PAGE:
The Earth is different from other planets, that much is true. After all, we have life, and we haven’t found any other planets with life (yet). However, there are certain characteristics all planets have, and it will be quite logical to assume that if all planets behave a certain way, or show certain characteristics – specifically if those planets are in different places or were created under different circumstances – our planet is the same.
In other words: If so many planets that were created in different locations and under different circumstances show the same property, it’s likely that our own planet has the same property as well. All of our observations show planets are spherical (and since we know how they’re created, it’s also obvious why they are taking this shape). Unless we have a very good reason to think otherwise (which we don’t), our planet is very likely the same.
In 1610, Galileo Galilei observed the moons of Jupiter rotating around it (click here to see a beautiful video reconstruction of his observations). He described them as small planets orbiting a larger planet – a description (and observation) that was very difficult for the church to accept as it followed a geocentric model where everything was supposed to revolve around the Earth. This observation also showed that the planets (Jupiter, Neptune, and later Venus was observed too) are all spherical, and all orbit the sun.
A flat planet (ours or any other planet) would be such an incredible observation that it would pretty much go against everything we know about how planets form and behave. It would not only change everything we know about planet formation, but also about star formation (as our sun would have to behave quite differently to accustom a “flat earth” theory), what we know of speeds and movements in space (like planets orbits, and the effects of gravity, etc). In short, we don’t just suspect that our planet is spherical. We know it.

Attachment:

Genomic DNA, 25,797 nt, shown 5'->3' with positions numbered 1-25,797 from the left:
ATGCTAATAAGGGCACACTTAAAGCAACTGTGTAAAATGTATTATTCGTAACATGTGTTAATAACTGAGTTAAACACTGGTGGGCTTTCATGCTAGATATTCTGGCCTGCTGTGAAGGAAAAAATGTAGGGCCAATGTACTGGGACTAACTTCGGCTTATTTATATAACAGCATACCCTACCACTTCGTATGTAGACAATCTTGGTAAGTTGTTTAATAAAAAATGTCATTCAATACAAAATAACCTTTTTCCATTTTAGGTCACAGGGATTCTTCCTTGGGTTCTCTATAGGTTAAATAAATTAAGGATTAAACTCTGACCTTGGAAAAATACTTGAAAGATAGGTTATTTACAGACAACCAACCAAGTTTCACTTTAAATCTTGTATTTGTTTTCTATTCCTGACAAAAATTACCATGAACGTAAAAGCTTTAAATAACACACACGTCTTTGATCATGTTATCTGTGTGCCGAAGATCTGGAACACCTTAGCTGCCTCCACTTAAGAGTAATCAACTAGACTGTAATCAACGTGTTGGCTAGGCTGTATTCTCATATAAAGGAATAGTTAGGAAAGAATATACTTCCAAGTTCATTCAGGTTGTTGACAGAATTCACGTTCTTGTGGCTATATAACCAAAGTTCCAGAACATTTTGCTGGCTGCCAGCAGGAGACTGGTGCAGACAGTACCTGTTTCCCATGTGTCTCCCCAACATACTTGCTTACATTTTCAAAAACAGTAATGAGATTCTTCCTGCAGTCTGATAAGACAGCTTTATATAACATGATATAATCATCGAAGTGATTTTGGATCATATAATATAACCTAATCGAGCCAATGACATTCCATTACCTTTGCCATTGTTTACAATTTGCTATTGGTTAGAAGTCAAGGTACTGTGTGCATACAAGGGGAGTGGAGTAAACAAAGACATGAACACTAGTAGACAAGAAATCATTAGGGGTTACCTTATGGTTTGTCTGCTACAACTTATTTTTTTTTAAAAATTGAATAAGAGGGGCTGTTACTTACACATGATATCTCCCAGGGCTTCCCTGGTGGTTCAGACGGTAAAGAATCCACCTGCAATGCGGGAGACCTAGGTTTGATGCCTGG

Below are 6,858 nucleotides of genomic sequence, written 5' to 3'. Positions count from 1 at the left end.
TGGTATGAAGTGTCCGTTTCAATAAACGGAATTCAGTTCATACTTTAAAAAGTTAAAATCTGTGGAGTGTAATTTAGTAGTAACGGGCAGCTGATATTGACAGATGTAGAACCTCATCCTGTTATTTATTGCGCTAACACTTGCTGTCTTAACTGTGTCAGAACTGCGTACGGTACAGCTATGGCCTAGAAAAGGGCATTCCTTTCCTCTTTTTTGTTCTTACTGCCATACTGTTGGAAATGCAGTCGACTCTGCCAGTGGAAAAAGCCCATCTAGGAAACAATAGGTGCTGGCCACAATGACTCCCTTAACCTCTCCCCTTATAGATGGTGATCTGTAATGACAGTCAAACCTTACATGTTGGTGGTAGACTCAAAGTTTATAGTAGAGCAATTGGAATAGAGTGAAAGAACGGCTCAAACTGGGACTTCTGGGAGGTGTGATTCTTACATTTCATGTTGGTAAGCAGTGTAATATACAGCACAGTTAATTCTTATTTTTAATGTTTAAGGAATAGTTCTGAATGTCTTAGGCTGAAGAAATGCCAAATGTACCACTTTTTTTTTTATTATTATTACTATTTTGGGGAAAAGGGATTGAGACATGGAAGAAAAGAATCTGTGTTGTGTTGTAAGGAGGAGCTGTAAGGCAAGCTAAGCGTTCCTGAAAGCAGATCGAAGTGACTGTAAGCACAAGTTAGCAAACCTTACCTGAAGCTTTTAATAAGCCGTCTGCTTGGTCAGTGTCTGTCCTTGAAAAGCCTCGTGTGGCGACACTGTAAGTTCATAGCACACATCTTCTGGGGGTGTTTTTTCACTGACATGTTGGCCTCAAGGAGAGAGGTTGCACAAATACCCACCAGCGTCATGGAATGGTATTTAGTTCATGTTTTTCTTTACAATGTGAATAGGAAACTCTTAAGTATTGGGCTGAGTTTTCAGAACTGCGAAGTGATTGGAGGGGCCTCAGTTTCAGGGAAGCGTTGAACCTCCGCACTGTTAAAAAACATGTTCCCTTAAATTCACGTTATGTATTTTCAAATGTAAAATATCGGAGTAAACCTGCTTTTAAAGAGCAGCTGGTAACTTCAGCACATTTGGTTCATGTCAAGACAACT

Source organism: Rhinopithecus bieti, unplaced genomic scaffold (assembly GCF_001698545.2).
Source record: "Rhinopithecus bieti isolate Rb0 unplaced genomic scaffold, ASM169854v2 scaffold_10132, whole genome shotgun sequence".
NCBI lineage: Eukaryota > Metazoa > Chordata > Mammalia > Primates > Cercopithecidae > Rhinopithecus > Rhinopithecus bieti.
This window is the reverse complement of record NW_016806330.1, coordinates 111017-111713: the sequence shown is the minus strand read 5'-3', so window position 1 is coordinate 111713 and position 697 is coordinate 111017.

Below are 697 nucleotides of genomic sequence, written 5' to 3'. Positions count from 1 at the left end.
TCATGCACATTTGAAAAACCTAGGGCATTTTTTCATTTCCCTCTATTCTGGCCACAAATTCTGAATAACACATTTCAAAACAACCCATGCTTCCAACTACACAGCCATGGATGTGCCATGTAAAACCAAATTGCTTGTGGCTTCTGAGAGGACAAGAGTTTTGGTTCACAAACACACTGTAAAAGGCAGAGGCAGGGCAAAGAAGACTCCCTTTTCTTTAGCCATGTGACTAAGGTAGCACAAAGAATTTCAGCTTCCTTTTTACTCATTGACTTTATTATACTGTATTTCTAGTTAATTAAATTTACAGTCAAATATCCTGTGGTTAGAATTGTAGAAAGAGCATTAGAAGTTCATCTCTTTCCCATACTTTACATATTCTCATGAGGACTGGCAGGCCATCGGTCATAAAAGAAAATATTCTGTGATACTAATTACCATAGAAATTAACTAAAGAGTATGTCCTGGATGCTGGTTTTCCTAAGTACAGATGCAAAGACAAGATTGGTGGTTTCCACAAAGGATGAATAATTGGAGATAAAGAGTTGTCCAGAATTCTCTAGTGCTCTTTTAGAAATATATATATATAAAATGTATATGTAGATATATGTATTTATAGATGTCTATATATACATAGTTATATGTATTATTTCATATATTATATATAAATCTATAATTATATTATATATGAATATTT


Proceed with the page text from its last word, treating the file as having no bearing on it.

(8) The Existence of Timezones
The time in New York, at the moment these words are written, is 12:00pm. The sun is in the middle of the sky (though it’s hard to see with the current cloud coverage). In Beijing, where Michael Phelps is likely getting ready for yet another gold medal, it’s 12:00am, midnight, and the sun is nowhere to be found.
In Adelaide, Australia, it is 1:30am. More than 13 hours ahead. There, the sunset is long gone – so much so, that it’s soon going to rise up again in the beginning of a new day. Here’s a list showing what time it is around the world when it is 12:00pm in New York city.
This can only be explained if the world is round, and rotating around its own axis. At a certain point when the sun is shining on one part of the Earth, the opposite side is dark, and vise versa. That allows for time differences and timezones, specifically ones that are larger than 12 hours.